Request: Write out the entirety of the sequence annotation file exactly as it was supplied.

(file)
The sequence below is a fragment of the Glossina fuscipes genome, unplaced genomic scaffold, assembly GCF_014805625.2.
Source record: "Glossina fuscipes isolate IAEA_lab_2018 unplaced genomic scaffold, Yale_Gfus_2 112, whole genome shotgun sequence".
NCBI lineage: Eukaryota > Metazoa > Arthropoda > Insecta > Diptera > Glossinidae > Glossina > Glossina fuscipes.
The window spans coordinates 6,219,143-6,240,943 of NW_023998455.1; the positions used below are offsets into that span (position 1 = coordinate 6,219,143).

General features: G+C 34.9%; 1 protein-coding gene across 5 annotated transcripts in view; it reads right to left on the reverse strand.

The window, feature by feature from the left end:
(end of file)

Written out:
The sequence below is a fragment of the Glossina fuscipes genome, unplaced genomic scaffold, assembly GCF_014805625.2.
Source record: "Glossina fuscipes isolate IAEA_lab_2018 unplaced genomic scaffold, Yale_Gfus_2 112, whole genome shotgun sequence".
NCBI lineage: Eukaryota > Metazoa > Arthropoda > Insecta > Diptera > Glossinidae > Glossina > Glossina fuscipes.
The window spans coordinates 6,219,143-6,240,943 of NW_023998455.1; the positions used below are offsets into that span (position 1 = coordinate 6,219,143).

General features: G+C 34.9%; 1 protein-coding gene across 5 annotated transcripts in view; it reads right to left on the reverse strand.

The window, feature by feature from the left end: